The most hilarious thing is that since the book tanked–bad–no one really understand what these cultural items meant, some of which were quite spectacular. They just existed out in the world with mysterious intent, divorced from visible anchor.
So I crawled from the wreckage of what had been a really ambitious multi-media project, spanning the whole US, thinking my career was over. For about six months I was very depressed… until I realized no one knew the book had tanked. Not readers, at least, and that the disconnect between my vision in my head for the film and its actual execution wasn’t as wide and deep for some as for me. All of which taught me something valuable: if you don’t admit publicly to failure, sometimes no one realizes.
But what happens, too, is, long after the short film was forgotten by everyone, long after Shriek had been remaindered in hardcover, I continued to get some of the most personal and passionate feedback about the novel, from readers all over the world. Several readers got married using wedding vows that included quotes from the novel. Others created art or music around it. In the end, the novel even inched toward earning out the author advance.
In the end, those Shriek movie parties created an even more intense bond between me and my most devoted readers, too. I’m sure many of them had their doubts about the film, but they’d gone ahead with the events in earnest appreciation and I loved them for it. When the book tour for the next Ambergris novel, Finch, came around, they were there for me and some even starred in the “I Blame VanderMeer” promo video (not film) we shot. Finch, thankfully, sold much better and made it possible for my next novel, Annihilation, to find a publisher.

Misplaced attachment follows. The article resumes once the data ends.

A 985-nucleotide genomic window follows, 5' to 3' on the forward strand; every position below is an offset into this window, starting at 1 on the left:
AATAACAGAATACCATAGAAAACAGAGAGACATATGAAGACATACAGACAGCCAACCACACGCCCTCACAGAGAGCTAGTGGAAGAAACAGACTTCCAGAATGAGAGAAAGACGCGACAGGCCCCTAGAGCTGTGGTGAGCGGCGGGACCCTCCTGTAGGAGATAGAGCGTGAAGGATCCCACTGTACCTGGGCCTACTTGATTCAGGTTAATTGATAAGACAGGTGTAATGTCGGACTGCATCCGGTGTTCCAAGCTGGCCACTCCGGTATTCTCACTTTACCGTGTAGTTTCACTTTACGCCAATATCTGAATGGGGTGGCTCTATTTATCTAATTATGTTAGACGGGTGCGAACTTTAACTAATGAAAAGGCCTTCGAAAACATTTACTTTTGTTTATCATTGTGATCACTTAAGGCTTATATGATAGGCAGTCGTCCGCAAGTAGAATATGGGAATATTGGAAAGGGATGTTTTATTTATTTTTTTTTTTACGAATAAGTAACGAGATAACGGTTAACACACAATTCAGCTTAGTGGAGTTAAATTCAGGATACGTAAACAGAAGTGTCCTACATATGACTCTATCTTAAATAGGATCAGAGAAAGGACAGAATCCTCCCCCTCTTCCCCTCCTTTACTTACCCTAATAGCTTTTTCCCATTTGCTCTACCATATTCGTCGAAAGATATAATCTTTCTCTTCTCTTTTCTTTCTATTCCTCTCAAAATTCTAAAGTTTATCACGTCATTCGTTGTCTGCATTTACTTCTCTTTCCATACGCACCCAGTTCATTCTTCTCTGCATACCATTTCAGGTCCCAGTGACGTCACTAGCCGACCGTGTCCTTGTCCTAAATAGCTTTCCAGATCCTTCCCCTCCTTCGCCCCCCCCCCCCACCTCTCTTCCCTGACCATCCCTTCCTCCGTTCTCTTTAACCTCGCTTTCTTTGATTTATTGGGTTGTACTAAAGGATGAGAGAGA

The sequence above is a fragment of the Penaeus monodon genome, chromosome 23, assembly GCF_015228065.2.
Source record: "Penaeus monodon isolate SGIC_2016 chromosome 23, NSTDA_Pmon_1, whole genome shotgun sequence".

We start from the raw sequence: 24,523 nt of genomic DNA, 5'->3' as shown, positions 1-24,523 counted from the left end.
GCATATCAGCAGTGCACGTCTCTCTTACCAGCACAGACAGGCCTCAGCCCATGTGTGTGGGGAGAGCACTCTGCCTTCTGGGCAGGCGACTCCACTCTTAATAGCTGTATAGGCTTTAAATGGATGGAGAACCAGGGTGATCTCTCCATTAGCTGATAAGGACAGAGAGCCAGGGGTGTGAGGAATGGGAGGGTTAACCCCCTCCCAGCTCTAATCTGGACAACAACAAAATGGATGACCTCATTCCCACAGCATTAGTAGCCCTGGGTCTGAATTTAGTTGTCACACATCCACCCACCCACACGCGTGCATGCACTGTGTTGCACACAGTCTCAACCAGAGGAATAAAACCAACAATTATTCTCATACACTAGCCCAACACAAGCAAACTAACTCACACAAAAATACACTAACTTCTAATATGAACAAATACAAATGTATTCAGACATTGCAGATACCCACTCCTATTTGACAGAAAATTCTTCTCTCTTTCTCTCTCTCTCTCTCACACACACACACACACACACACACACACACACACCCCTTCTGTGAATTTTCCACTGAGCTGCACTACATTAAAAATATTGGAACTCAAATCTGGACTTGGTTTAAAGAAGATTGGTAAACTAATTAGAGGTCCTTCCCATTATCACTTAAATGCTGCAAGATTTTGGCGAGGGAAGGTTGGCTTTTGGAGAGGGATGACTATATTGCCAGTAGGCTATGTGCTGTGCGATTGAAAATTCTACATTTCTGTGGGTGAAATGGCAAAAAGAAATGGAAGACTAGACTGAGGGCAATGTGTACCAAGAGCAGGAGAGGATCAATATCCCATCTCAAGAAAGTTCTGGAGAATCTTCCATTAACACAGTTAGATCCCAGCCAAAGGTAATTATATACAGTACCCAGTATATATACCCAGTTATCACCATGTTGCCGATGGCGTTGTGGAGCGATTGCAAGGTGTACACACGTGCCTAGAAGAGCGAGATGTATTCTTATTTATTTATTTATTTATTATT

As for the movie, all that remains is the trailer. The film itself resided on a site that expired, with no one remembering to pay the rent. I suppose I might still have a copy on a CD ROM somewhere, if I were inclined to step into the past and take a peek. But somehow the trailer is enough for me. It makes me think of what might have been and what actually was.
And now, of course, MCD/FSG has released Shriek, the novel, as part of a beautiful hardcover omnibus of the Ambergris novels. Something that, surrounded by boxes remaindered Shrieks back in the day, I never ever thought might be a possibility.